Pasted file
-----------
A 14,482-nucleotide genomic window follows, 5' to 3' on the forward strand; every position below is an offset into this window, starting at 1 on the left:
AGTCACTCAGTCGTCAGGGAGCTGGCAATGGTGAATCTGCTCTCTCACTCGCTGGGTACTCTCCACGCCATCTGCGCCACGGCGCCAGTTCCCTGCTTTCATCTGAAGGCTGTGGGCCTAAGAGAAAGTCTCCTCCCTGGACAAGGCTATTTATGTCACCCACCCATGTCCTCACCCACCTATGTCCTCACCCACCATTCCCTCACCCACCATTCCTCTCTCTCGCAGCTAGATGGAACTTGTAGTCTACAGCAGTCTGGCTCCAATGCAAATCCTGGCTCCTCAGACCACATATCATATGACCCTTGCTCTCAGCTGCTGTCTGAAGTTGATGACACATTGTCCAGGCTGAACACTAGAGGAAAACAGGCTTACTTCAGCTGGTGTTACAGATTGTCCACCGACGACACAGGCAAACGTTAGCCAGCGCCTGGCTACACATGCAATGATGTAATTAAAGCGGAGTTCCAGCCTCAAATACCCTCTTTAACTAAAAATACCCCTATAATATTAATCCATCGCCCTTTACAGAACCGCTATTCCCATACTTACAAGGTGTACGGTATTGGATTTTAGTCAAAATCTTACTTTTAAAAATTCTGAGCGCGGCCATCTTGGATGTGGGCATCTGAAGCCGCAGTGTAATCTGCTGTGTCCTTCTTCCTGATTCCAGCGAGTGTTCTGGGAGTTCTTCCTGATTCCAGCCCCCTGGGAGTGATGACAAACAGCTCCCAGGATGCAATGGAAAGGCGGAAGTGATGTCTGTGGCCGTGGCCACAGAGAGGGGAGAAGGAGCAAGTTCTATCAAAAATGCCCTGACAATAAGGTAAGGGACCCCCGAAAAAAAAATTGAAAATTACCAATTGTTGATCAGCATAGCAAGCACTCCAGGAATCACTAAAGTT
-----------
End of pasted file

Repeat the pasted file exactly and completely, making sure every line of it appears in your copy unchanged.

A 14,482-nucleotide genomic window follows, 5' to 3' on the forward strand; every position below is an offset into this window, starting at 1 on the left:
AGTCACTCAGTCGTCAGGGAGCTGGCAATGGTGAATCTGCTCTCTCACTCGCTGGGTACTCTCCACGCCATCTGCGCCACGGCGCCAGTTCCCTGCTTTCATCTGAAGGCTGTGGGCCTAAGAGAAAGTCTCCTCCCTGGACAAGGCTATTTATGTCACCCACCCATGTCCTCACCCACCTATGTCCTCACCCACCATTCCCTCACCCACCATTCCTCTCTCTCGCAGCTAGATGGAACTTGTAGTCTACAGCAGTCTGGCTCCAATGCAAATCCTGGCTCCTCAGACCACATATCATATGACCCTTGCTCTCAGCTGCTGTCTGAAGTTGATGACACATTGTCCAGGCTGAACACTAGAGGAAAACAGGCTTACTTCAGCTGGTGTTACAGATTGTCCACCGACGACACAGGCAAACGTTAGCCAGCGCCTGGCTACACATGCAATGATGTAATTAAAGCGGAGTTCCAGCCTCAAATACCCTCTTTAACTAAAAATACCCCTATAATATTAATCCATCGCCCTTTACAGAACCGCTATTCCCATACTTACAAGGTGTACGGTATTGGATTTTAGTCAAAATCTTACTTTTAAAAATTCTGAGCGCGGCCATCTTGGATGTGGGCATCTGAAGCCGCAGTGTAATCTGCTGTGTCCTTCTTCCTGATTCCAGCGAGTGTTCTGGGAGTTCTTCCTGATTCCAGCCCCCTGGGAGTGATGACAAACAGCTCCCAGGATGCAATGGAAAGGCGGAAGTGATGTCTGTGGCCGTGGCCACAGAGAGGGGAGAAGGAGCAAGTTCTATCAAAAATGCCCTGACAATAAGGTAAGGGACCCCCGAAAAAAAAATTGAAAATTACCAATTGTTGATCAGCATAGCAAGCACTCCAGGAATCACTAAAGTT